19. In the case of Camdex International Ltd. v. Bank of Zambia reported in (1998) Q.B. 22 (CA) the following observation which is relevant to the present case needs to be quoted:
"The assignment of a debt will not be contrary to public policy solely on the grounds that the assignee has purchased the debt for a considerably discounted price or because that price is only payable after a period of credit. Nor will the assignment be contrary to public policy simply because the assignee may make a profit on the transaction at the end of the day. If there was no prospect of a profit, Hobhouse LJ observed, commercial entities would never purchase debts."
20. Similarly, the following proposition in Chitty on Contracts, 27th edn. (1994) at para 19.027 is relevant to be noted.
"It is also well established that a claim to a simple debt is assignable even if the debtor has refused to pay. The practice of assigning or `selling' debts to debt collecting agencies and credit factors could hardly be carried on if the law were otherwise. "
21. In view of the above exposition of law, we find that under the impugned Deed of Assignment only the Account Receivables in the books of ICICI Bank Ltd. has been transferred to Kotak Mahindra Bank Ltd. The obligations of ICICI Bank Ltd. towards its borrower(s) (customer) under the loan agreement secured by deed of hypothecation/mortgage have not been assigned by ICICI Bank Ltd. to the assignee bank, namely, Kotak Mahindra Bank Ltd. Hence, it cannot be said that the impugned Deed of Assignment is unsustainable in law. The obligations referred to in the impugned Deed of Assignment are the obligations, if any, of ICICI Bank Ltd. towards Kotak Mahindra Bank Ltd. (assignee) in the matter of transfer of NPAs. For example, when an Account Receivable is treated as NPA and assigned to the assignee bank, the parties have to follow certain Guidelines issued by RBI. If there is a breach of the Guidelines or statutory directions issued by RBI by Assignor in regard to transfer of NPA then the assignee bank can enforce such obligations vis-à-vis the assignor bank. It is these obligations which are referred to in the impugned Deed of Assignment. That, an Account Receivable becomes an NPA only because of the default committed by the borrower(s) who fails to repay. Lastly, it may be mentioned that the said SARFAESI Act, 2002 was enacted enabling specified SPVs to buy the NPAs from banks. However, from that it does not follow that banks inter se cannot transfer their own assets. Hence the said SARFAESI Act, 2002 has no relevance in this case.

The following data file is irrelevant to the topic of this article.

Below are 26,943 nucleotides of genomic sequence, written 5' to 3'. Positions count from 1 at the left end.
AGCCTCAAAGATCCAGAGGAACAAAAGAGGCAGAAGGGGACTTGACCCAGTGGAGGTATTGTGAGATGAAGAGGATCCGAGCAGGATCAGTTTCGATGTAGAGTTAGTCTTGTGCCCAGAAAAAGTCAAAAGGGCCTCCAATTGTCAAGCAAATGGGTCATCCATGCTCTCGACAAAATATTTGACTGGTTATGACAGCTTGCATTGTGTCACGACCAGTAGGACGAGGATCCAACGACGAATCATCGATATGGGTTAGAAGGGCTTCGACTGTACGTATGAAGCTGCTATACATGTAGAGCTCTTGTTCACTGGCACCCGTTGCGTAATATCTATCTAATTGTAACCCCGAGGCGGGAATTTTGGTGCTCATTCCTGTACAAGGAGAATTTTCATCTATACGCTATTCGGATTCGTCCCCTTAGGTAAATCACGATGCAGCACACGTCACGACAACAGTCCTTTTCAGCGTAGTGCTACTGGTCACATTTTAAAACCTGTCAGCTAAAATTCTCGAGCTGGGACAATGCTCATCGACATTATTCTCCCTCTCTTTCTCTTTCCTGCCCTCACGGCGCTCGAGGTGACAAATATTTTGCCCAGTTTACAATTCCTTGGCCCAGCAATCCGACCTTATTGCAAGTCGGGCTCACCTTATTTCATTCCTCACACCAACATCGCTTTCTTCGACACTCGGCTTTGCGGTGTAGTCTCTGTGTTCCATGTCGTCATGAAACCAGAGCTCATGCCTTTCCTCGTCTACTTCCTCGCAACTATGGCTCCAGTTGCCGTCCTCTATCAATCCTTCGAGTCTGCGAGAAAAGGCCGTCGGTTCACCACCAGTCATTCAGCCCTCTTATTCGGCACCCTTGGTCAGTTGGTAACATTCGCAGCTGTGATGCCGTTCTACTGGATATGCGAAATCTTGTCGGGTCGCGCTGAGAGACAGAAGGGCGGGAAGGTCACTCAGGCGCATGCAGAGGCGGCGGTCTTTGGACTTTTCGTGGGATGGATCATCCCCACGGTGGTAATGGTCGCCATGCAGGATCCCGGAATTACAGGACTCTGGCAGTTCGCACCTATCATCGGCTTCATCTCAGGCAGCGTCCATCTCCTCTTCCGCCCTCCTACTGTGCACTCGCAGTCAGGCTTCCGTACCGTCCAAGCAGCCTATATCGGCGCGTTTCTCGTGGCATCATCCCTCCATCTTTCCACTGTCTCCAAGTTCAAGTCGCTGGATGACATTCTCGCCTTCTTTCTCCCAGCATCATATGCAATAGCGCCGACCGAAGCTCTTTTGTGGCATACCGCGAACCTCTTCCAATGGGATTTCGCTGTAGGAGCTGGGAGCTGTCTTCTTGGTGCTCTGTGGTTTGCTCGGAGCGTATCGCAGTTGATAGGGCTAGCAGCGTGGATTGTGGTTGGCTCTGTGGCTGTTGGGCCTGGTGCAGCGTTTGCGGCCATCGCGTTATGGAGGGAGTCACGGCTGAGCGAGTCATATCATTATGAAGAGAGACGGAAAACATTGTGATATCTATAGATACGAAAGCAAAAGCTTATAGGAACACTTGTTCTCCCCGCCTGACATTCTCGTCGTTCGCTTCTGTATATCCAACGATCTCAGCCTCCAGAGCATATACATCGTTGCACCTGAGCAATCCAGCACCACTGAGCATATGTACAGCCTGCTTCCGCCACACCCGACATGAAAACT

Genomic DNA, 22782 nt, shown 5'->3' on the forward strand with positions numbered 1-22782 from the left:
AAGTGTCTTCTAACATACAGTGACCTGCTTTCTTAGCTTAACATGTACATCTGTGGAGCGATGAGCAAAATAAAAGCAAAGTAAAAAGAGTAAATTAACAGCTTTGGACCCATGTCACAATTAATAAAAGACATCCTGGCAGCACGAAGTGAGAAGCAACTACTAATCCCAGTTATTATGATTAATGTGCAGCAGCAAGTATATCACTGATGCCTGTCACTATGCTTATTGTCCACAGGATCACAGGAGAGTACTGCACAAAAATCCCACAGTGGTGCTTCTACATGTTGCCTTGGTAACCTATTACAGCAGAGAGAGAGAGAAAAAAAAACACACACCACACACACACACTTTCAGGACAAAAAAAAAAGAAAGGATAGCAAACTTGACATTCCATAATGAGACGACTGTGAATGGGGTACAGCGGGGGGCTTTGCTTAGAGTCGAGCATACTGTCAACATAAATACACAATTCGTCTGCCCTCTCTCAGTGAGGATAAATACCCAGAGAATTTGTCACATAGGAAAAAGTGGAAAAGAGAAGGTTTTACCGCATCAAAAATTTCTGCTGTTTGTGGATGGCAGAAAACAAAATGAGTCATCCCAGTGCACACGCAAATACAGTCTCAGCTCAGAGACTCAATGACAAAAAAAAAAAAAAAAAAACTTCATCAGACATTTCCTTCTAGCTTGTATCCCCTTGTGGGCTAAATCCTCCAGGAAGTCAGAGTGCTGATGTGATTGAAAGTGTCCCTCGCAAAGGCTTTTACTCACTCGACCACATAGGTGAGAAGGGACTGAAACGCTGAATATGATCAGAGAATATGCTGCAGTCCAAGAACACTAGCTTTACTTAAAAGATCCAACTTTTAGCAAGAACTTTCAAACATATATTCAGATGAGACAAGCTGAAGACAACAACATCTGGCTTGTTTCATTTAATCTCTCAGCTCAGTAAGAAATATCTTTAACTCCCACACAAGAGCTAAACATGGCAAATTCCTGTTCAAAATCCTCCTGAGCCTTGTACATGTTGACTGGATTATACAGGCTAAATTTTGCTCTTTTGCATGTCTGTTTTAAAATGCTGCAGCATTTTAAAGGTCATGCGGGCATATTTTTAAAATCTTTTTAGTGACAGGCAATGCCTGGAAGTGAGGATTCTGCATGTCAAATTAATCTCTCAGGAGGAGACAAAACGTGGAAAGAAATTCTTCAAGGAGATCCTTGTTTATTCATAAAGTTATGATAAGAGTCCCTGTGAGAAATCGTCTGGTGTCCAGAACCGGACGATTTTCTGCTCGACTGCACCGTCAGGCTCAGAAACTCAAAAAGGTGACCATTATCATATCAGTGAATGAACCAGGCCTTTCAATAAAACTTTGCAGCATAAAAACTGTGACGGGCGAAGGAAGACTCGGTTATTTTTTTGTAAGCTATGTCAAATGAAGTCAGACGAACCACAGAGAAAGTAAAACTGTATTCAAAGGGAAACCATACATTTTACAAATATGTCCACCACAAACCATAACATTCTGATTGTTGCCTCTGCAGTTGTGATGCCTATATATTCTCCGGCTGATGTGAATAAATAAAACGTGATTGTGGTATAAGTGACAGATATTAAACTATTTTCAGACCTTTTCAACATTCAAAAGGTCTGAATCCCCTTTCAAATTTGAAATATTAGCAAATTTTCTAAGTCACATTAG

22. Before concluding, we may state that NPAs are created on account of the breaches committed by the borrower. He violates his obligation to repay the debts. One fails to appreciate the opportunity he seeks to participate in the "Transfer of Account Receivable" from one bank to the other.